Nichols said Francis addresses the issue not merely from “the position of the papacy, but on a very personal level” — an assessment that reflects reports that as archbishop, Francis would famously confront mafia bosses who took advantage of workers and would seek to find legitimate work to shepherd women out of prostitution.

“When he speaks about it as a wound in the body of humanity, he’s asking us to do the same as he has done, which is to really keep a focus on the victims of human trafficking and see there the motivation for our response to this criminal activity,” Nichols continued.

Clear Motivations

While the issue of combatting human trafficking manages to cut across ideological and ecclesial lines, Nichols was quite clear that his attention to this issue — and the pope’s motivation for addressing it — isn’t just to build bridges. It’s to change the concrete realities of those affected by it.

“The purpose of the Santa Marta Group, and the purpose of all this work, is to rescue people from tremendous evil, and there’s no other motive,” Nichols told Crux.

“In fact, I keep saying to people, let’s be very clear about this. It’s a wide-ranging, complex criminal activity, so it involves the supply chains of world industries.”

While Nichols said that many businesses and corporations have expressed interest and joined in the fight, he said that he wants to be clear that he’s not interested in their support merely to “protect their perceived integrity and good names.”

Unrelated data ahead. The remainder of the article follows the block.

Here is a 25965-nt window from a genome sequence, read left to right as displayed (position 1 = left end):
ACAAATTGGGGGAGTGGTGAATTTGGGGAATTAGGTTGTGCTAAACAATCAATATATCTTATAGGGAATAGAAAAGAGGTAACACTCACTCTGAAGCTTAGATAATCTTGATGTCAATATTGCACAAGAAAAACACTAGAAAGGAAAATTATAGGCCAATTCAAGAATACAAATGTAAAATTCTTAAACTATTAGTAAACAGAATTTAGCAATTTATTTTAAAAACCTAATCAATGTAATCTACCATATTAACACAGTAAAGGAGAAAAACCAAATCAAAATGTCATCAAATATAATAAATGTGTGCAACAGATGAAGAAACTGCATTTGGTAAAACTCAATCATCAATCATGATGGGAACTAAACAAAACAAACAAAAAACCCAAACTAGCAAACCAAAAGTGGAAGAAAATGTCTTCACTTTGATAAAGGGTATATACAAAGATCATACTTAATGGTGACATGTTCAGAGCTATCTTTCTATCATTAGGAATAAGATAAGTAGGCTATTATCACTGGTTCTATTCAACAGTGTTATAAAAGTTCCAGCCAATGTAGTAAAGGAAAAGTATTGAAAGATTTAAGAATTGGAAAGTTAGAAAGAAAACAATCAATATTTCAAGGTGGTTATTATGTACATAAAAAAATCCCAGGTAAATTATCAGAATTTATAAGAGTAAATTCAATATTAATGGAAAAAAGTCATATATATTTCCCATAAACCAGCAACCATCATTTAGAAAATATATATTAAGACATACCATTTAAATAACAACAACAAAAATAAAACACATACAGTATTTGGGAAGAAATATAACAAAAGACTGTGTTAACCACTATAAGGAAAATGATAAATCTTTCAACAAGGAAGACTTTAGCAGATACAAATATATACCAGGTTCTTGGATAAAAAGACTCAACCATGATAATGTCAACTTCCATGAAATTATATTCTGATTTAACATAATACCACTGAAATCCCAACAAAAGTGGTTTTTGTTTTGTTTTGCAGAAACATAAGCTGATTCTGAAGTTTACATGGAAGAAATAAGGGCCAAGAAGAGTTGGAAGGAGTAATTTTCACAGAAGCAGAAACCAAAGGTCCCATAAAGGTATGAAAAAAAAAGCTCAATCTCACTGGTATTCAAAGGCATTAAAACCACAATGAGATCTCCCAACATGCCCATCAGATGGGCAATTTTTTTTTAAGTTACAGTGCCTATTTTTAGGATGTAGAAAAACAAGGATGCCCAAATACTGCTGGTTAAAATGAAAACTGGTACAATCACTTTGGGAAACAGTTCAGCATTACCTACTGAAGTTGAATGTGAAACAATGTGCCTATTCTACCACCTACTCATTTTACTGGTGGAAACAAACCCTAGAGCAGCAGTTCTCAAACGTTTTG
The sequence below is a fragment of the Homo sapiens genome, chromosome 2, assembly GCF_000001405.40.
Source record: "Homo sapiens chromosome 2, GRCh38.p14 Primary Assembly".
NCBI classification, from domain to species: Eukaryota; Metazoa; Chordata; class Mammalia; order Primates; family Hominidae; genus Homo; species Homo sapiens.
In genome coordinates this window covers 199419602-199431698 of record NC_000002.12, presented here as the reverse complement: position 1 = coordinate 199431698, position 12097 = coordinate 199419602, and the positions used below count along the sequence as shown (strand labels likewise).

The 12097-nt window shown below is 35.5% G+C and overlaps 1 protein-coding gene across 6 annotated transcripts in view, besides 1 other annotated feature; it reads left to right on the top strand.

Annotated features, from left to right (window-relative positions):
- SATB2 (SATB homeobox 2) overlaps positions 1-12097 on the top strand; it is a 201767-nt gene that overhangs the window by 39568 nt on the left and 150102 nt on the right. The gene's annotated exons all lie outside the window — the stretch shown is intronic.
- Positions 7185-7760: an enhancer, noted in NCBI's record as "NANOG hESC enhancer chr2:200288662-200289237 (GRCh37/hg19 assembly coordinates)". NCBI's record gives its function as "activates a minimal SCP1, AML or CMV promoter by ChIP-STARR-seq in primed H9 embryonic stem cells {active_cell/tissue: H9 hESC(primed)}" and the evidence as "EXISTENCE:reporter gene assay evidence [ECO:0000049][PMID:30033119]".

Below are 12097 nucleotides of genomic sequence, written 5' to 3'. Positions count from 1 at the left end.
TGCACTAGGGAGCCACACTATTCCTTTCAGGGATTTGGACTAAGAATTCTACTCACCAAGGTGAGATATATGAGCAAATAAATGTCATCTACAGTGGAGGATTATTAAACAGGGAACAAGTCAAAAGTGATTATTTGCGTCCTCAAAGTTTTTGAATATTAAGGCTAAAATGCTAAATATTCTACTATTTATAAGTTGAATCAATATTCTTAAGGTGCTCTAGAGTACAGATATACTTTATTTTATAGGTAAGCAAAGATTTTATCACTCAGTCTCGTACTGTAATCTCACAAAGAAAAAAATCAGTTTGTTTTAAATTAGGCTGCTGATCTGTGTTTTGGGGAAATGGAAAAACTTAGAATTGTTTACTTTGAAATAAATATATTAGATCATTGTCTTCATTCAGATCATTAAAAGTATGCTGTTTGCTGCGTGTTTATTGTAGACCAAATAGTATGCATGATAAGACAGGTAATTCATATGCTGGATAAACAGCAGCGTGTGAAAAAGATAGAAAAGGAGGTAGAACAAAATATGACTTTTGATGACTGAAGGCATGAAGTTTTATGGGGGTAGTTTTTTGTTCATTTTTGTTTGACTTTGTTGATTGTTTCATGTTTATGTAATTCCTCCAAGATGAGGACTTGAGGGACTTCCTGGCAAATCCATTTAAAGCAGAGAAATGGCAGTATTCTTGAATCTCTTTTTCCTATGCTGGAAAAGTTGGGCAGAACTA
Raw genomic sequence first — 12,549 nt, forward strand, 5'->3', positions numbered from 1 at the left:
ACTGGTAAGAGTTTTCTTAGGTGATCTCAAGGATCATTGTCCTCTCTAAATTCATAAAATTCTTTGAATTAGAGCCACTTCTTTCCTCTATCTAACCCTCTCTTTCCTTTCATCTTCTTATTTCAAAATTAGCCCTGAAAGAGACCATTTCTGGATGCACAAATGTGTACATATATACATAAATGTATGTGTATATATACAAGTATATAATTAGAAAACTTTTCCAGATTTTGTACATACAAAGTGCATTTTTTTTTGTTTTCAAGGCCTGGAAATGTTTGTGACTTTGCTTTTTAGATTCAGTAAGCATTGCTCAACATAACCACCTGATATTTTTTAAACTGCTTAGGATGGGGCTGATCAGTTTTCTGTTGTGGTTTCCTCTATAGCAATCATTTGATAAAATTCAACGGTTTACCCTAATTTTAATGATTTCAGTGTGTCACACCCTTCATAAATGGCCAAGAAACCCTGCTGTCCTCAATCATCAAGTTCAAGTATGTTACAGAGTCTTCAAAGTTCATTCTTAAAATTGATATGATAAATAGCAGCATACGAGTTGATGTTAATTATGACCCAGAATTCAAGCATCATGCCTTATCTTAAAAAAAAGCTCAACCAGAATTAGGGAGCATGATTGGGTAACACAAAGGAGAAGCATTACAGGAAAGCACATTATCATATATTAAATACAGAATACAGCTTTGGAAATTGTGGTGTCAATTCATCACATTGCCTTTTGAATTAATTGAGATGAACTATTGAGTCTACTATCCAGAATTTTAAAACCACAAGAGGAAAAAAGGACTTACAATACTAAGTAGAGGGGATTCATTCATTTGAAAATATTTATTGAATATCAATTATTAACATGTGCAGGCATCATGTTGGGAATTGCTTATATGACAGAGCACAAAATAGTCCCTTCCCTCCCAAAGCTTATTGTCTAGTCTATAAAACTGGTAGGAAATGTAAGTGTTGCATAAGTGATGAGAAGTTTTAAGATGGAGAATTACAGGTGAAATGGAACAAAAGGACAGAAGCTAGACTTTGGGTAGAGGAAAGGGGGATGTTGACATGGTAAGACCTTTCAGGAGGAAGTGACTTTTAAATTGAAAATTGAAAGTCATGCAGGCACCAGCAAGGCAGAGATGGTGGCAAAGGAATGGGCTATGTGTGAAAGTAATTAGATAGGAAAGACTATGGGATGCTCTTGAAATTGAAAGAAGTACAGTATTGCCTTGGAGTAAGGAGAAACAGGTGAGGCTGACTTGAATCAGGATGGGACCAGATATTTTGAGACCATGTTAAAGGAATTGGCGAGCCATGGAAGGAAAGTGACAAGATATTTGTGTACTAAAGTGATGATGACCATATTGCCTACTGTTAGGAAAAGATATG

Instead, he wants to partner with folks who are interested in the human person who, for example, “might be a four-year-old boy in the Congo who might be a victim of slave labor to produce some of the basic raw materials that end up in a mobile phone or on the laptop that you and I have.”

“Other things, in a way, don’t matter,” he insisted.

Partnerships and Honest Assessments

While in the New York area, Nichols met with major corporate leaders, such as Coca-Cola and Unilever, who are seizing the opportunity to learn from the Church and its global network to end forced labor and human trafficking.

“It’s remarkable, because we’re on the ground in every country,” said Nichols. “These guys are saying, ‘I’m going to New Zealand in a bit, who would you think I might be in touch with?’ or ‘Who do you know in Malawi?’ and we can give them names and addresses to say contact these representatives of the Church and begin to work together.”

At the most recent Santa Marta Group gathering this past February, 34 countries were represented. Nichols is adamant that it’s not a centralizing organization, but instead a facilitating one, centered on trust and honesty as the only way to move forward with real progress.